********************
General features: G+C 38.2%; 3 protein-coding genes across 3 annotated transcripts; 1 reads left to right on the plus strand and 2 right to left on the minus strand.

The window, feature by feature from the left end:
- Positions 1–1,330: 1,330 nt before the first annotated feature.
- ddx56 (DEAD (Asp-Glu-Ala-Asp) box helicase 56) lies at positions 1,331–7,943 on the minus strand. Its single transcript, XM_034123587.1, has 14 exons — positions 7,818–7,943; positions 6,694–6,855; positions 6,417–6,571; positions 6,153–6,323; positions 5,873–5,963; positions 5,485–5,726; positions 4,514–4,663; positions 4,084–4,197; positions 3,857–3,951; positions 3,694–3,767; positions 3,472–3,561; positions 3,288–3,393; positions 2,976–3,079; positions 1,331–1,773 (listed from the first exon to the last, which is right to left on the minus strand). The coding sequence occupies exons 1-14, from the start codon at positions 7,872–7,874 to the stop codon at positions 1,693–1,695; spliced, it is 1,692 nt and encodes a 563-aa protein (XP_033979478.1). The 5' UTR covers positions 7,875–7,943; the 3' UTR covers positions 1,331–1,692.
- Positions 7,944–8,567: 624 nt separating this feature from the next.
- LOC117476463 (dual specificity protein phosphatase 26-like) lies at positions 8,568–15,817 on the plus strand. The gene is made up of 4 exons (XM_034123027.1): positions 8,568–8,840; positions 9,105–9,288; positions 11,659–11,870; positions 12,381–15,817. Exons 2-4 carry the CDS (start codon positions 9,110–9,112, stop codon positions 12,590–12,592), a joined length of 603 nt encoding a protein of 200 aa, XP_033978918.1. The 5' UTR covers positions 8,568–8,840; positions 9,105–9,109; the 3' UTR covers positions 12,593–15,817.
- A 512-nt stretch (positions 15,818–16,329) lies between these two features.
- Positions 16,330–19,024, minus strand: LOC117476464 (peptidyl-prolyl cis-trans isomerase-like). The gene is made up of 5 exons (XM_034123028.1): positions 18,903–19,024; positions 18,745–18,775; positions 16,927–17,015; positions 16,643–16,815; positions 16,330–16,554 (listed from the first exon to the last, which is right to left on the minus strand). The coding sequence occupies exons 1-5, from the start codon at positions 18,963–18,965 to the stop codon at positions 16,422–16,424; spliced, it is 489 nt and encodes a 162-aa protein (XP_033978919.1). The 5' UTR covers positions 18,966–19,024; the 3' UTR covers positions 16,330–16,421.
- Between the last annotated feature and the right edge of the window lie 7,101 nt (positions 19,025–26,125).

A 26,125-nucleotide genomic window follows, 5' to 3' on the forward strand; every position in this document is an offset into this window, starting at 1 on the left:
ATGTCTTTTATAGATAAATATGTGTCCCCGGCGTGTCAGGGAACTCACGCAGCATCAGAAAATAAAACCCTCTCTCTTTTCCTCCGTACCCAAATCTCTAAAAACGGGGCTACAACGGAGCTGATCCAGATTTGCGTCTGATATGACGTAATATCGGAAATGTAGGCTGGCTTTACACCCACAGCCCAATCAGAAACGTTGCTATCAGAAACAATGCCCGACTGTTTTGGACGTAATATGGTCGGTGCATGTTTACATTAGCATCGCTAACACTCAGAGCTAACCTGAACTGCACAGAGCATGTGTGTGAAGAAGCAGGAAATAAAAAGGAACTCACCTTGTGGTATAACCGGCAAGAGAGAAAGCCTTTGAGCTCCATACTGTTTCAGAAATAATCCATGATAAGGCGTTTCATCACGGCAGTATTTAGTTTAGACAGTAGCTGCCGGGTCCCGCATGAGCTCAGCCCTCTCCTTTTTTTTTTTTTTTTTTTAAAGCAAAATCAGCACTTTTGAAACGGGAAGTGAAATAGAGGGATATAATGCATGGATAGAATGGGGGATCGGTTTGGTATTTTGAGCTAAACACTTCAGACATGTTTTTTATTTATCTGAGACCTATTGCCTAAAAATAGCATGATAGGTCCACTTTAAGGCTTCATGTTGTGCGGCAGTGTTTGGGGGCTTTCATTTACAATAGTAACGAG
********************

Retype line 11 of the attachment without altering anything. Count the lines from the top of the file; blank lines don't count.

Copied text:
ATGTCTTTTATAGATAAATATGTGTCCCCGGCGTGTCAGGGAACTCACGCAGCATCAGAAAATAAAACCCTCTCTCTTTTCCTCCGTACCCAAATCTCTAAAAACGGGGCTACAACGGAGCTGATCCAGATTTGCGTCTGATATGACGTAATATCGGAAATGTAGGCTGGCTTTACACCCACAGCCCAATCAGAAACGTTGCTATCAGAAACAATGCCCGACTGTTTTGGACGTAATATGGTCGGTGCATGTTTACATTAGCATCGCTAACACTCAGAGCTAACCTGAACTGCACAGAGCATGTGTGTGAAGAAGCAGGAAATAAAAAGGAACTCACCTTGTGGTATAACCGGCAAGAGAGAAAGCCTTTGAGCTCCATACTGTTTCAGAAATAATCCATGATAAGGCGTTTCATCACGGCAGTATTTAGTTTAGACAGTAGCTGCCGGGTCCCGCATGAGCTCAGCCCTCTCCTTTTTTTTTTTTTTTTTTTAAAGCAAAATCAGCACTTTTGAAACGGGAAGTGAAATAGAGGGATATAATGCATGGATAGAATGGGGGATCGGTTTGGTATTTTGAGCTAAACACTTCAGACATGTTTTTTATTTATCTGAGACCTATTGCCTAAAAATAGCATGATAGGTCCACTTTAAGGCTTCATGTTGTGCGGCAGTGTTTGGGGGCTTTCATTTACAATAGTAACGAG